Benoit Denizet-Lewis is a magazine journalist, professor, and New York Times bestselling author. He is at work on a book about transformation and identity change (tentatively titled We Don't Know You Anymore) for William Morrow in the United States and Penguin Books in the UK. Benoit writes about people undergoing—sometimes through concerted effort, but often unexpectedly and seemingly without intention—profound shifts across a number of identities, from gender and sexuality to race, politics, and spirituality. In the process he explores the intersection of personal change and public policy and confronts contentious ideas about who is changeable, and who has the right to redemption or reinvention. To tell Benoit your change story, email him.
Benoit is a longtime Contributing Writer with The New York Times Magazine, where he has authored dozens of covers and features about identity, sex, politics, youth culture, mental health, animals, and sports. Benoit's 2011 profile of Michael Glatze was turned into a film starring James Franco and Zachary Quinto, and his 2017 cover story about anxious teenagers is one of the most read pieces in the history of the magazine.
Benoit also contributes to the New York Times Book Review and to Rolling Stone and Slate. He speaks across the country, appears regularly on television and radio, and has been named one of the "50 Most Influential LGBT People in Media" by The Advocate.
His most recent book, Travels With Casey: My Journey Through Our Dog-Crazy Country, was a New York Times bestseller and People and Time's book of the week. His first book, America Anonymous: Eight Addicts in Search of a Life, was a New York Times Editors' Choice selection and was called "a dazzling portrait of eight addicts and their intimate, sometimes heartbreaking struggles" by Susan Cheever. Benoit has also contributed essays and introductions to a number of collections, including The Kids and "The Letter Q," and he has received writing fellowships from MacDowell and the Alicia Patterson Foundation.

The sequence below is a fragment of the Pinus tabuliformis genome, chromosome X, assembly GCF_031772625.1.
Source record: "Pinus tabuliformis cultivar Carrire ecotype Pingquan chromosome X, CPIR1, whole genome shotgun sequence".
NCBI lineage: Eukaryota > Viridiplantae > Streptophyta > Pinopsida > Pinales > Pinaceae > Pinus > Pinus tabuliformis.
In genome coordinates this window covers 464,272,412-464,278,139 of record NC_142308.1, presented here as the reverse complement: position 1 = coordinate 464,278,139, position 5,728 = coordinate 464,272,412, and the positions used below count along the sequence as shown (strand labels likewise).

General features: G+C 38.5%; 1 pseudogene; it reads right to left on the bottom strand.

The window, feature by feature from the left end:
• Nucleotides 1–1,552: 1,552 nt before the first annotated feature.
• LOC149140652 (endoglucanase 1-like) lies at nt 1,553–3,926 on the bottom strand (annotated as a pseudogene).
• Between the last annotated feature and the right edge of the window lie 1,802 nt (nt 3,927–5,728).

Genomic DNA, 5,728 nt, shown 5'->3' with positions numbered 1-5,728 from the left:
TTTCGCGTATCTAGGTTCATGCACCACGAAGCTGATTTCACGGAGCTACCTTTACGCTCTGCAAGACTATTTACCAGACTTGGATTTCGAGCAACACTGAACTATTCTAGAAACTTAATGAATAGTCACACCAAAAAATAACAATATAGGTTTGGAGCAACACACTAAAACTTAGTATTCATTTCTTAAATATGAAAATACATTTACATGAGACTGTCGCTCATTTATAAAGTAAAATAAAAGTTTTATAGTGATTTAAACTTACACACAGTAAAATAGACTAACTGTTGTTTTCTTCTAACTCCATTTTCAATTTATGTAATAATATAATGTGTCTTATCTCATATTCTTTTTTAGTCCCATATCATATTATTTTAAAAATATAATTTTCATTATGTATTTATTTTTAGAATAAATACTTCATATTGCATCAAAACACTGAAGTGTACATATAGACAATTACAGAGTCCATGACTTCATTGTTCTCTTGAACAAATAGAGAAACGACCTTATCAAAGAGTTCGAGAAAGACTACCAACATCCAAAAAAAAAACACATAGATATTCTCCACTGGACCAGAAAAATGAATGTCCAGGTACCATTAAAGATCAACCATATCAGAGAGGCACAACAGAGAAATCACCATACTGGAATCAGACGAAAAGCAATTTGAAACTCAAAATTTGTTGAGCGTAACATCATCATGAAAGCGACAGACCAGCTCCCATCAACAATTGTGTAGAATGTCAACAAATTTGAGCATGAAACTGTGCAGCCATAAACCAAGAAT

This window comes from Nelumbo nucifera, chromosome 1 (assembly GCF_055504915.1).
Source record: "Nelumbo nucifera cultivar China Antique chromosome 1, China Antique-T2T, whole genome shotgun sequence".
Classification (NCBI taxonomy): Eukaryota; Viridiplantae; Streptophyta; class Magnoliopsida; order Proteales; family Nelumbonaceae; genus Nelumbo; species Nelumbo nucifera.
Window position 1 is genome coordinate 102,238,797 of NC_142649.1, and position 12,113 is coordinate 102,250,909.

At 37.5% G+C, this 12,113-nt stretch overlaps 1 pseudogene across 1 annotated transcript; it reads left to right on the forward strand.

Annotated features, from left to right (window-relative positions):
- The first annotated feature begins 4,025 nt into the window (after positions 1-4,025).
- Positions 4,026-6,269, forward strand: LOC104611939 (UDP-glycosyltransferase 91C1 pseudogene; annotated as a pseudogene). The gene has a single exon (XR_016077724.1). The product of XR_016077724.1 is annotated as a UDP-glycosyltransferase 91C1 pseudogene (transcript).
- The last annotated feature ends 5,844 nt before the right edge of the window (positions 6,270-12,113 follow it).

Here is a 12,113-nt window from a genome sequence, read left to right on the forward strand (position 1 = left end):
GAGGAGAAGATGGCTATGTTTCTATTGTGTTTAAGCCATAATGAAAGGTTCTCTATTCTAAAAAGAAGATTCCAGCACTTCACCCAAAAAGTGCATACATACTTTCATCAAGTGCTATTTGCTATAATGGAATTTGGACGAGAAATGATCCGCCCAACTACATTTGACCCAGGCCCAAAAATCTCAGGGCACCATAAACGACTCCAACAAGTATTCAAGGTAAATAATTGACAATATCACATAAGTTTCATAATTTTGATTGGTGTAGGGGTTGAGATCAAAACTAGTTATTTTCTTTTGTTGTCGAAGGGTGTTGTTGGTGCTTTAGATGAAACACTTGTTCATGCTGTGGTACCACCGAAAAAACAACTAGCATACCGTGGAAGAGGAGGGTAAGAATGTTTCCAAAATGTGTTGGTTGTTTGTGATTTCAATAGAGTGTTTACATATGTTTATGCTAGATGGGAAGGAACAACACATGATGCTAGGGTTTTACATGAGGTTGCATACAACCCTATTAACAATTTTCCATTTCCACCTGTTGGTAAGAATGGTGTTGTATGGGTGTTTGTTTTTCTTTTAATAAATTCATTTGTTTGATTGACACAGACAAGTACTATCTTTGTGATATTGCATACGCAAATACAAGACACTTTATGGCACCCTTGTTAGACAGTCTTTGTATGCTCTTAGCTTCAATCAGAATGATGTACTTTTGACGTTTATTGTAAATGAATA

A graduate of Northwestern University's Medill School of Journalism, Benoit has taught magazine and nonfiction writing at Northeastern, Tufts, and The College of Wooster, where he served as the Merton M. Sealts Jr. Writer-in-Residence. Now a professor at Emerson College, Benoit leads the school's Publishing Series and teaches undergraduate and graduate courses in magazine writing and publishing, profile writing, writing about subcultures, and interdisciplinary studies.
(Benoit writes) kicky, cutting-edge work to show younger readers who think journalism is dead.”
Denizet-Lewis offers stirring and sensitive portraits of individuals—frequently adolescents—struggling to articulate desire and identity while bearing the weight of societal taboo and marginalization.
(Benoit's book) American Voyeur marries comprehensive reporting to perhaps the best chosen subject matter I’ve read in a long time, the kind of stories you clip and save over months before discovering they belong in a single author’s folder.
The San Francisco Chronicle
Benoit writes with an impressive mix of transparency and compassion... He sees deep into the sadness of desperate people, and equally deep into the systems that redeem such sadness.
Benoit Denizet-Lewis is a world-class writer... (He) will seize your summer afternoons like lemonade in a hammock.